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will be always convicted by their conscience in matters of conduct. And in this respect the Israelitic morality has been decisive and saying. Although the morality or immorality of certain specific habits and customs has changed since the Bible times, and for that matter must always be changing as we increase in light and knowledge, the direction of morality has been laid down by the Jews from of old. The hands are to be clean, the mouth void of offense and speaking good things, the feet should tread in peaceful ways; our lives devoted to loving that which is right, and to the succor of our fellow men. There are no written words with the force behind them which the Bible words have in this connection, because they were uttered by tage of good be those who had suffered from bad conduct, and who the Hebrews. early in man's history found out what cured their suffering, and whose enthusiastic mission it was thenceforward to rebuke the world for sin, and to point out the advantages of righteous conduct. If I sin, then thou markest me, aud thou wilt not acquit me from mine iniquity! The God of the Israelites, Yahveh, was the God of
God of the famthe family, race and tribe. Only later, and in the con- ily. ceptions of the prophets, did Jehovah become universal. Christianity is the extension of the Hebrew conception of a moral and naturally powerful God beyond the limits of the original people who conceived it. From one side the human mind has arrived at monotheism through a perpetual correction of its conceptions of Nature and the way in which Nature works. On the other side, the monotheistic conception has arisen from an advance in the study of humanity and moral self-education. The Semitic races
The two have reached monotheism primarily by the latter, the Monotheism has Aryan by the former route. Polytheism is gradually
extirpated from the region lying in Nature outside of mankind and from the domain of conduct and the play of the sensual faculties. But the workings of the moral and intellectual forces are not kept distinct in any one resultant belief. All that we can say is, that from the temper and tone of the religion, we may decide upon the prevailing direction which has called it forth. But equally behind both lies the theistic and anthropomorphic conception. And this conception has been useful to mankind in acquiring knowledge, both moral and intellectual. It cannot be expected that it should be thrown aside, so long as we obtain individual and col. lective benefit from its use. Certainly in the future it may be laid away as useless speculation, but this can only be when we can clearly obtain no further benefit from it, and this time is far away.
On the other hand animism and materialism, the two opposing philosophies, stand on a somewhat different footing. They are not absolutely coincident with Theism and Atheism. Subjective Theism may be entertained while the unity of Nature and the finality of form and structure under each change be completely accepted. There can be no reasonable doubt that modern spiritualism is a reversion to a low type of animism. The difference between orthodox animism and spiritualism is one of degree, and lies in the greater credulity underlying the latter belief. Logically speaking, the evidence in favor of materialism is by far the strongest, and with this philosophy in full sway, and an abandonment of the whole question between Theism and Atheism, as impossible of proof or disproof, we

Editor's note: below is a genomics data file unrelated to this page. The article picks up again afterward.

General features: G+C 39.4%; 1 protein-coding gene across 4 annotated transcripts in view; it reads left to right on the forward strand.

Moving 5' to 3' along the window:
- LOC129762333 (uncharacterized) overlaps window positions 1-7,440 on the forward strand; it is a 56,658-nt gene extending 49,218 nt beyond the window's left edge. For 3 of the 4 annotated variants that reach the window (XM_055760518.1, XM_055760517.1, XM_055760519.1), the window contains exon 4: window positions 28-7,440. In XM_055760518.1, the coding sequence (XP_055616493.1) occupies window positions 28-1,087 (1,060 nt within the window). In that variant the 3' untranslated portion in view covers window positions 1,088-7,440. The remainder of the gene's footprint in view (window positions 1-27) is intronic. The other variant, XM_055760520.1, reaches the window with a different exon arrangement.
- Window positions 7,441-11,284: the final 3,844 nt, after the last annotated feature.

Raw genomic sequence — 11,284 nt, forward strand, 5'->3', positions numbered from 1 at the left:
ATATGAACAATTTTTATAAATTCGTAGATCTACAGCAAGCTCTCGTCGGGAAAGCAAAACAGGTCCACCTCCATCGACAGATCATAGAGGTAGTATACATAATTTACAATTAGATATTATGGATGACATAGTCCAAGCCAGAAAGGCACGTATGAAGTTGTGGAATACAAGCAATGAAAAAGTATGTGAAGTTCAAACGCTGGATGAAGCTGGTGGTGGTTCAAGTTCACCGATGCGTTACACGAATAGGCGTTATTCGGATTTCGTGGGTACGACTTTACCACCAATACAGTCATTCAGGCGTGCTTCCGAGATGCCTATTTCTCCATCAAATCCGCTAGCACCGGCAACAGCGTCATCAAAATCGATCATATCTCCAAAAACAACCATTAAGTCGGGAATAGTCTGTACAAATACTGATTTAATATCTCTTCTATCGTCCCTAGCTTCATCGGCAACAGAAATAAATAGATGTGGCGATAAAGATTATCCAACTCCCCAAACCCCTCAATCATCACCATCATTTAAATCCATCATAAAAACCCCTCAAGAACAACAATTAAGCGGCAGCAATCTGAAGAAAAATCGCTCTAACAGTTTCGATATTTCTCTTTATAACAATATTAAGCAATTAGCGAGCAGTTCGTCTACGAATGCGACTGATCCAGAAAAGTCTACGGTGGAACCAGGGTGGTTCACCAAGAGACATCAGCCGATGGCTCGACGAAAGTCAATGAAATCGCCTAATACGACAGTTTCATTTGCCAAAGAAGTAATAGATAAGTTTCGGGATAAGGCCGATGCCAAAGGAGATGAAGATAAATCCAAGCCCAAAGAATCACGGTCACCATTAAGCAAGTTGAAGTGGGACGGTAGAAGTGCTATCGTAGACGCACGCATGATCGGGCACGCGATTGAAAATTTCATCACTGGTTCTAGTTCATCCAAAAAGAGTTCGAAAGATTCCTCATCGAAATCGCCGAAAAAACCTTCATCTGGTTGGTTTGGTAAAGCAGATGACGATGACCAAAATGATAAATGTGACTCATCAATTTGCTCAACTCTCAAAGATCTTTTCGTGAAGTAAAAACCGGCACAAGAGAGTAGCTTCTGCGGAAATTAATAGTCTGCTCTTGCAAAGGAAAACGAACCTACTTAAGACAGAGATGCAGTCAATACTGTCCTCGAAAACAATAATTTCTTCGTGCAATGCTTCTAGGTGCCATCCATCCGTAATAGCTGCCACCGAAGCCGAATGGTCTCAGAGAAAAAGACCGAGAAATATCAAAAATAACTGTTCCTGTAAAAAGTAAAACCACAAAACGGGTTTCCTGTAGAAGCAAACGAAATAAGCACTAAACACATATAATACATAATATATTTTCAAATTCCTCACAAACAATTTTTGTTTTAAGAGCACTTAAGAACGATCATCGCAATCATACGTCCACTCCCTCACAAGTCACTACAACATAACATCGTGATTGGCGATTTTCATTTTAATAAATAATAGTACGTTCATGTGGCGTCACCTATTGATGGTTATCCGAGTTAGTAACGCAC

Animism and Matertalism.
Growth in the
seem to see the outcome of humanity on these final questions. It must be conceded that, while the question of the existence of an Unknown God is an open one, and cannot receive positive proof or disproof, Matter and Force are sufficient basis for all that we perceive with the senses, and that all, of which we are conscious, is brought about by Force and Matter; whether these are essentially different, but in reality correlated, or whether their correlation must be taken as proof of their identity.
The nerve and brain forces being constantly improved and heightened by the lapse of time and the Perceptive Orprocess of Evolution, there has already come a period when the understanding of both ourselves and Nature is more perfect. In one view the reason why our brain pictures of the exterior world were defective, was that they were incorrectly perceived. During the growth of the brain it could not be otherwise. The feeders of the brain, such as the eye and ear, vary in the extent of their mechanical perfection and range throughout organized beings. A little consideration will show that it must take much time and many lives before the brain of man receives the full benefit of the increased capacity of its feeders.
All history assents in a startling manner to the process of evolution. The progress in Art, and Science, and Morals is attested on every hand, so that it becomes
Progress in at last self-evident. It is not surprising, then, that Culture. those who think deeply should ask the outcome of present issues, and should endeavor to place themselves in the middle stream of human thought, so that they may be carried farthest from its feeble beginnings. The incomplete, blind, and broken lives, born of ignorance
and which we cannot fail to notice, should remind us that we are all more or less open to the same fate. At every winding and corner we should be careful, lest what we think is our proper course, end in a closed passage, a fatal beach on which we may be hopelessly wrecked. As we sail on watchfully, let us cheer ourselves with the hope that beyond us lies a goal of perfect happiness for humanity, and that out of our efforts and experiences has sprung the possibility of its attainment.